enk wrote:Not that it hurts but if you don't take the time to learn basic vim, yes, there will be better alternatives.
Better alternatives to move a single line in Vim? Like what?

enk wrote:What exactly does grep offer that vim regex doesn't?

Oh, I don't remember and I don't find it important enough to figure it out. In any case, I've come to use TextWrangler searches for everything I used macros for in Vim, as well as everything I used pattern searches for in Vim, and both use cases have become more convenient.
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Re: Editors

Postby kazvorpal » Wed Oct 12, 2011 7:03 pm UTC

Jplus wrote:Folks, this is not a Battle of the Editors. This is not even like a pillow fight. All I see "I like vim/emacs/ed/nano/textmate/whatever", with some modest arguments. What happened with flaming?

Let me add a new perspective. Using a terminal editor is silly. You are more efficient if you take advantage of the mouse.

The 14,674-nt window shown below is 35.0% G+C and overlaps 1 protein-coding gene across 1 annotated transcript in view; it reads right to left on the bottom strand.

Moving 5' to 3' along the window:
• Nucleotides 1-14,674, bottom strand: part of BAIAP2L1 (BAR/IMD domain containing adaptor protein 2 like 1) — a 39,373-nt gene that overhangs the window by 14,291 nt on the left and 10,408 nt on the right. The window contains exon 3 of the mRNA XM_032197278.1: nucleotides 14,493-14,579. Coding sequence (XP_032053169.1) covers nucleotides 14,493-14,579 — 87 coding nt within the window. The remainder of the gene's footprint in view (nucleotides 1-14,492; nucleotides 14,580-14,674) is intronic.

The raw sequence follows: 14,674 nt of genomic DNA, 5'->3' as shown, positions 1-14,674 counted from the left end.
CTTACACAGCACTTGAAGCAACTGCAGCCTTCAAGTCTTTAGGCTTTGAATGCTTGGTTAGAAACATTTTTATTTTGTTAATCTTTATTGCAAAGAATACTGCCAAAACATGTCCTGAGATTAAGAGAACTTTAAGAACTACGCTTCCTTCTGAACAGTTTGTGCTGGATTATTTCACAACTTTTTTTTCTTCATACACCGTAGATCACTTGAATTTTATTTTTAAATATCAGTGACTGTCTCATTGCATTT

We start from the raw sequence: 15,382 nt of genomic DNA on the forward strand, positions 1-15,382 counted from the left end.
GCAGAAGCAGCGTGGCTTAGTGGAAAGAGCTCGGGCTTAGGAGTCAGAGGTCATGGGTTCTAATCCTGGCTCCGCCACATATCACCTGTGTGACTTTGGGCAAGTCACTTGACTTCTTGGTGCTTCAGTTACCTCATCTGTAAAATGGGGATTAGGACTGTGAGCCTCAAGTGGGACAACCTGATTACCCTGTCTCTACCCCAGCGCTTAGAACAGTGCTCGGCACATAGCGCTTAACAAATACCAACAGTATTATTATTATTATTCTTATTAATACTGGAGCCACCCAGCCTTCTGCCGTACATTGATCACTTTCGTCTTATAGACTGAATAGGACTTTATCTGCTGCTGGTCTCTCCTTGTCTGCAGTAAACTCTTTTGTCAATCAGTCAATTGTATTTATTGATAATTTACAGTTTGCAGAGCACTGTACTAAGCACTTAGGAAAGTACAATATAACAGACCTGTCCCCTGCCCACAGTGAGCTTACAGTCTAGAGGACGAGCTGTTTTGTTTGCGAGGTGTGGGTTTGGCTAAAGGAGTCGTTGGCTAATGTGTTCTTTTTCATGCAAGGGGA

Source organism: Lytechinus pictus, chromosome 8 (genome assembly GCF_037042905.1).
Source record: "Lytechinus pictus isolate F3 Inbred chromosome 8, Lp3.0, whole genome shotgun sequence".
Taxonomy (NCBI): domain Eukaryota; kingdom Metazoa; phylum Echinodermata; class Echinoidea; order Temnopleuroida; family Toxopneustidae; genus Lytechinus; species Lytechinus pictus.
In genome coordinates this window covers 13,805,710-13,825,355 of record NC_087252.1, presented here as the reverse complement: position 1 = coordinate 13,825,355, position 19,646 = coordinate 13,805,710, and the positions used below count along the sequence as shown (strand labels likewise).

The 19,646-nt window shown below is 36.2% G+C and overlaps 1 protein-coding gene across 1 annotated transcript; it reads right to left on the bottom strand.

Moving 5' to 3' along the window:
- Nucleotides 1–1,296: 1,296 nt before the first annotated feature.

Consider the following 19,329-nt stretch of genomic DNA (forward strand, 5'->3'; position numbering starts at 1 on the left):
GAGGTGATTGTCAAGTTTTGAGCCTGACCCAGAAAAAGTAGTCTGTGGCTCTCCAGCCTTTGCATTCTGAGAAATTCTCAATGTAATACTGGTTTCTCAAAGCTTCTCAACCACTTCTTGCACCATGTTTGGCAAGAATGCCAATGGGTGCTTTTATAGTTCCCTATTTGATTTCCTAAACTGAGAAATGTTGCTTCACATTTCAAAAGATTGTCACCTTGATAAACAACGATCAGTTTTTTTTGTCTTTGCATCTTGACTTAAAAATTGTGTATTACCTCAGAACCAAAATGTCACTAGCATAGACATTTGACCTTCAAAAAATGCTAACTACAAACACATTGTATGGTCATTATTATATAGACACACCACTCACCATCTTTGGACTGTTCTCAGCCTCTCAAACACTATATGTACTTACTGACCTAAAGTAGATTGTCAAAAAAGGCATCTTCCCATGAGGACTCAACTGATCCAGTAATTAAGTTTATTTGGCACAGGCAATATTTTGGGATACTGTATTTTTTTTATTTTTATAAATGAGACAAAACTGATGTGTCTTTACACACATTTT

This is only because you're some spoiled amature Luser who only works in an environment where access to a GUI is universal. As a consultant, I often work remotely on machines where the bandwidth to run an X server/citrix or other remote UI access is inadequate, leading to an agonizing lack of productivity...and I'm generally being hired at two to four times the price of the company's own employees (such as yourself), to save their asses on a project, in part because I'm more productive than they are.

So you can stick your pampered, whiny "why don't we all just use our purty graphic interface" ignorance where the sun don't shine.

And spin.

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Re: Editors

Postby Jplus » Wed Oct 12, 2011 8:38 pm UTC

I'll say "Yay!" :)
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Re: Editors

Postby enk » Wed Oct 12, 2011 9:07 pm UTC

:P

Jplus wrote:what you call "vi used properly" is perhaps using a macro and repeating it a certain number of times? Something like qrxjq15@r? It seems faster but it really isn't, because in the time you cooked up that macro you could also just have "used vi like notepad", probably twice -- proving the point of the text!